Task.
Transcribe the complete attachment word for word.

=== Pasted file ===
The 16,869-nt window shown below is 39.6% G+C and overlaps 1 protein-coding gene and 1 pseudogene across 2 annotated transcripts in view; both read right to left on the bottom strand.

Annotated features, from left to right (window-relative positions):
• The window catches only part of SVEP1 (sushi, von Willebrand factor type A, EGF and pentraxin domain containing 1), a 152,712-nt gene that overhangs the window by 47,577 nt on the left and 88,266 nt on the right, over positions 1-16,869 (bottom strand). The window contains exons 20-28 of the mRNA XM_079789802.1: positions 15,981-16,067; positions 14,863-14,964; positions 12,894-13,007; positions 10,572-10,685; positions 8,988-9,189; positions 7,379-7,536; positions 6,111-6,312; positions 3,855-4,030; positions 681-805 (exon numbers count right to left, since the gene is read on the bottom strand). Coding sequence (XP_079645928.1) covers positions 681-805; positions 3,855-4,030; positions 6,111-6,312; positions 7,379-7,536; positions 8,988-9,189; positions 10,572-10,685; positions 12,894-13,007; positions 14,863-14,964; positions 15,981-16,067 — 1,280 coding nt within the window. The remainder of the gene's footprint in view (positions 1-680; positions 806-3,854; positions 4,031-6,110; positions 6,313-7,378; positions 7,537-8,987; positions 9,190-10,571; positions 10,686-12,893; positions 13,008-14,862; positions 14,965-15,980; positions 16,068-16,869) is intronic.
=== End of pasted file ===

The 16,869-nt window shown below is 39.6% G+C and overlaps 1 protein-coding gene and 1 pseudogene across 2 annotated transcripts in view; both read right to left on the bottom strand.

Annotated features, from left to right (window-relative positions):
• The window catches only part of SVEP1 (sushi, von Willebrand factor type A, EGF and pentraxin domain containing 1), a 152,712-nt gene that overhangs the window by 47,577 nt on the left and 88,266 nt on the right, over positions 1-16,869 (bottom strand). The window contains exons 20-28 of the mRNA XM_079789802.1: positions 15,981-16,067; positions 14,863-14,964; positions 12,894-13,007; positions 10,572-10,685; positions 8,988-9,189; positions 7,379-7,536; positions 6,111-6,312; positions 3,855-4,030; positions 681-805 (exon numbers count right to left, since the gene is read on the bottom strand). Coding sequence (XP_079645928.1) covers positions 681-805; positions 3,855-4,030; positions 6,111-6,312; positions 7,379-7,536; positions 8,988-9,189; positions 10,572-10,685; positions 12,894-13,007; positions 14,863-14,964; positions 15,981-16,067 — 1,280 coding nt within the window. The remainder of the gene's footprint in view (positions 1-680; positions 806-3,854; positions 4,031-6,110; positions 6,313-7,378; positions 7,537-8,987; positions 9,190-10,571; positions 10,686-12,893; positions 13,008-14,862; positions 14,965-15,980; positions 16,068-16,869) is intronic.